Last year, Motherboard went to Bent Festival, the world’s premiere meeting of circuit benders, music hackers, and broken Speak n’ Spells. We spent a day at 81 Front St. in Dumbo, where hackers young and old, expert and amateur, came to break electronics in order to put them back together again, in the DIY spirit of groups like NYC Resistor and musicians like Reed Ghazala and Morton Subotnick. At night, a healthy roster of chiptune musicians and others made music with their homemade gear.
See more coverage from last year’s festival and an introduction to circuit bending before this year’s events start. Bent Festival 2011 starts June 23rd and runs until June 25th. Check out the schedule on the Bent Festival website for more information.
It was an average Saturday at the DUMBO, Brooklyn outlet of Mikey’s Hook Up, an Apple retailer and repair specialist. Well-groomed arty-types came in, alone, in couples, with lattes in hand, all there to admire the shiny wares or bring in their dead laptop for repair. The air was quiet, calm, tinged with some nail biting concern about lost files, perhaps, but mainly confident. In other words, no sign of the kind of melee happening in the art space just across the street, where the Bent Festival, the annual circus of the art of “circuit bending,” was happening.
There, scattered impromptu groups of hardware hackers were tearing their gadgets apart, literally, in an attempt to do their own kind of fixing. Their only assistance came from men in worn t-shirts and beards whose advice consisted mainly of how to solder circuits together and the best way to break open plastic cases. To open one piece of electronics, someone resorted to simply throwing it at the floor, again and again, until its tiny tinny speaker started making death groans. (Later, he would add a new, louder speaker, and make it make stranger sounds.) Steve Jobs would have been scandalized.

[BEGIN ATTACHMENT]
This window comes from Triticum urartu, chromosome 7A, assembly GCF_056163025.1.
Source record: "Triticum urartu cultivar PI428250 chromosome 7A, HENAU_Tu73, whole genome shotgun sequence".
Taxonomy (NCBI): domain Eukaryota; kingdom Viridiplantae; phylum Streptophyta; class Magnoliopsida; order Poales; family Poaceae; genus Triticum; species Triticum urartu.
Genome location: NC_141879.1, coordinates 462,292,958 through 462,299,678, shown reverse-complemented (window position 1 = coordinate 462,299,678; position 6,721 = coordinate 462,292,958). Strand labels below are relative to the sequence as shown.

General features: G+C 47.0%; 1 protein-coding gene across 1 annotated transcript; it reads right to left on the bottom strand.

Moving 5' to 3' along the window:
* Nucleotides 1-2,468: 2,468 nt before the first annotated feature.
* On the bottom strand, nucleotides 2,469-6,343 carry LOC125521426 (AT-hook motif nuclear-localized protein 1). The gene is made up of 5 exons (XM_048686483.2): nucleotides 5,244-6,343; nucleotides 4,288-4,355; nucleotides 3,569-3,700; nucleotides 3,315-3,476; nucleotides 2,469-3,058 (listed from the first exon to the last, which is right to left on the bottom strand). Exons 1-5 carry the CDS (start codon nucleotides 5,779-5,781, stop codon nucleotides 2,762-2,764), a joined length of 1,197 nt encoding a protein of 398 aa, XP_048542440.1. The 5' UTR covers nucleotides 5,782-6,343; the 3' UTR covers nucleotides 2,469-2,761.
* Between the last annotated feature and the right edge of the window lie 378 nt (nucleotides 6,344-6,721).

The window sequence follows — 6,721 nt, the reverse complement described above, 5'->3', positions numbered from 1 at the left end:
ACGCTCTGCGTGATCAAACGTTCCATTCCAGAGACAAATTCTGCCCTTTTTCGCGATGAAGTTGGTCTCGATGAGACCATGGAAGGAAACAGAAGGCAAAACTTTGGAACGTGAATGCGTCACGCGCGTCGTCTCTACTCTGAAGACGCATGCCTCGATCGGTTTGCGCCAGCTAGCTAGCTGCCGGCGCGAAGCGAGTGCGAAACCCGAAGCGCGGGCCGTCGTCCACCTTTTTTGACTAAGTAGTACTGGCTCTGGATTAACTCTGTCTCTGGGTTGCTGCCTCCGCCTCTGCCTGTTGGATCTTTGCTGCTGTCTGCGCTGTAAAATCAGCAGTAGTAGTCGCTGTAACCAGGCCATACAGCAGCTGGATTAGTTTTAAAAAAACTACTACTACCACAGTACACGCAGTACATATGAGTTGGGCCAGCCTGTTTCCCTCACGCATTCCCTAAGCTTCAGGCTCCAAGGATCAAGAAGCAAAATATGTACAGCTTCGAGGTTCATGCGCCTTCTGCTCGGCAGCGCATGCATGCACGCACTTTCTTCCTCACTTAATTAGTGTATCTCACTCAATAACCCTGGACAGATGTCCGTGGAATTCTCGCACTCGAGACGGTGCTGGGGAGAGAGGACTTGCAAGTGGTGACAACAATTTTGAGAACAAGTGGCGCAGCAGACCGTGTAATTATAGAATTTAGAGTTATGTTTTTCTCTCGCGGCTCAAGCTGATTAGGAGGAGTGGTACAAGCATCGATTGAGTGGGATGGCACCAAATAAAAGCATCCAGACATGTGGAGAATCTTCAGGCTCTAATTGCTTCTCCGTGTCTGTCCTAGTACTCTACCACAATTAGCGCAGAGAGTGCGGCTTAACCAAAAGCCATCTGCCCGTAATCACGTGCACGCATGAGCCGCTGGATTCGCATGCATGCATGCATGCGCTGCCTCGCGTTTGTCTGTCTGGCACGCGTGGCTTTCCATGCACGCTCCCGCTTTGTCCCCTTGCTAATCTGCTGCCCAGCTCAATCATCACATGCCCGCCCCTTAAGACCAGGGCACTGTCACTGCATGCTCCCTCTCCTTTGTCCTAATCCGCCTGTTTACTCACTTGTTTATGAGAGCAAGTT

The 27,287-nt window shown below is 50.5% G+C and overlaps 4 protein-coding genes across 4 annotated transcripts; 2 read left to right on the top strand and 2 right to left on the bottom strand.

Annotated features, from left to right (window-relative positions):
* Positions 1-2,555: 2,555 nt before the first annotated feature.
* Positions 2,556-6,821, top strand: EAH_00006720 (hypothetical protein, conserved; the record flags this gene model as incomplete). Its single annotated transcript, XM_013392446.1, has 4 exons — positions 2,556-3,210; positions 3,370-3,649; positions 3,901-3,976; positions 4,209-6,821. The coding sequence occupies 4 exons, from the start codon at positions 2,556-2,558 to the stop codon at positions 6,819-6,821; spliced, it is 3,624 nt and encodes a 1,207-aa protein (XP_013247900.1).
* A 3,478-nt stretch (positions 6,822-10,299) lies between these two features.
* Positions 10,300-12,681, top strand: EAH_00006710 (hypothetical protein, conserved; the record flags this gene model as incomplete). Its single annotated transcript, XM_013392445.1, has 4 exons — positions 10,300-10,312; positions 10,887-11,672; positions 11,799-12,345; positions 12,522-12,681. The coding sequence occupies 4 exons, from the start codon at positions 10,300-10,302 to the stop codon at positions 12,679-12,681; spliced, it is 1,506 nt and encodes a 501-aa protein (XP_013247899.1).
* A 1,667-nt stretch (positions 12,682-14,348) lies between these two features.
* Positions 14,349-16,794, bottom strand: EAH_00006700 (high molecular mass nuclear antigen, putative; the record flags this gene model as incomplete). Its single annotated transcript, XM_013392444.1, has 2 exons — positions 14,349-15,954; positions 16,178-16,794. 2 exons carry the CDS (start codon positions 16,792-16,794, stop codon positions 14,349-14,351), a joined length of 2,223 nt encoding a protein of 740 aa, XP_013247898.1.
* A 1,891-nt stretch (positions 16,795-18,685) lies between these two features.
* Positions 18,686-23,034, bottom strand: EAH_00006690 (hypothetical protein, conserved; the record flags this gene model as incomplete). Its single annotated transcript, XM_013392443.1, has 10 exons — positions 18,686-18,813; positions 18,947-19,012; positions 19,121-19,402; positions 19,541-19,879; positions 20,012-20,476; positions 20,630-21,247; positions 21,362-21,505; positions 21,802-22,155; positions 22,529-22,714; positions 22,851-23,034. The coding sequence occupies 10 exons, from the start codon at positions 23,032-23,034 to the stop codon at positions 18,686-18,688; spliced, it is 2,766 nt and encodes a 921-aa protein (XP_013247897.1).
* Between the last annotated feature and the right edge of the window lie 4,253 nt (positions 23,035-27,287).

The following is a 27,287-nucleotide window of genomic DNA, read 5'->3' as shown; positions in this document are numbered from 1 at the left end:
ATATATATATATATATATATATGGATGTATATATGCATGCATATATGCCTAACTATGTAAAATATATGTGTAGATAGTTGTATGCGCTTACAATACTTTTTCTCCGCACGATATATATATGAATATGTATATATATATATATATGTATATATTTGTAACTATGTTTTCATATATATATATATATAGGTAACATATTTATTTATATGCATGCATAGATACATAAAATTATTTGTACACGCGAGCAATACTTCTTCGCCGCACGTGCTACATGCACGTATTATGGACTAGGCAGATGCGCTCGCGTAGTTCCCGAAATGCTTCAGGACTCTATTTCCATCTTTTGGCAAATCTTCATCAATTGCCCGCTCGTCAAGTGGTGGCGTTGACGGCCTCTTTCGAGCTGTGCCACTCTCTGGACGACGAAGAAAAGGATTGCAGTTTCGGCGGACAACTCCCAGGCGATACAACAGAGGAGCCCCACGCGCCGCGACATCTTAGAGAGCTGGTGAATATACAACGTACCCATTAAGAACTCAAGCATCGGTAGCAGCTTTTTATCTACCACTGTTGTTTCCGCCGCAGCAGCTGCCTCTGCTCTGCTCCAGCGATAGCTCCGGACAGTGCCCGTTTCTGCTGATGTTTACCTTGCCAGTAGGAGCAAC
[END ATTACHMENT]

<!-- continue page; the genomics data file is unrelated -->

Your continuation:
The gadgets in question weren’t the sleek new phones and laptops being serviced across the street, but mainly plastic kids’ toys from the 1980s, built in China cheaply and at breakneck speed. Just as quickly had they been forgotten and trashed, which partly explained their presence, in various states of disassembly, on the workbenches. But apart from being cheap and easy to hack (the smaller and sleeker gadgets have become, the harder they have become to break apart), these all had another thing going for them: they made beeping sounds. If you’re really lucky, some of them, like the Speak ‘n’ Spell, even talk.
Crack open a toy walkie talkie or a generic mini keyboard, rip off the coverings (sometimes there’s even scotch tape inside!), press a button, and simply lick a finger and touch a circuit: a short will cause the beep to become a bleeooooop, or a danger to become a dddddreeerrrrrrrrr. Wire an output to the speaker wire, plug in an amp, and you’ve got an outer-space music box fit for an intense audio-visual extravaganza.
While beginners and more expert circuit benders tinkered in workshops, small bands of musicians were huddled in the corners, preparing their homemade instruments for an all-out exposition of exploded instruments. At one point near the end of the night, a musician called Computer at Sea (and introduced as “the handsomer Dan Deacon,” though that would only barely approximate his sound), began his set by excitedly rallying the audience the only way that would have made sense: inviting them up to play his instruments. My hand shot up before he was finished asking, and soon it was on a keyboard, on a Simon Says knockoff, and there were all the other hands surrounding the table’s electronic feast, bathing in the torrent of sound and light and energy of our own creation. It wasn’t just the most fun I’d had at a concert in a while; it was the best kind of fun.
Like the toys we were all playing, the music came in all shapes and sizes, in bright colors and from another world. The best part: the musicians, like everyone else, weren’t just pressing buttons to get them to play music. They were making the buttons themselves.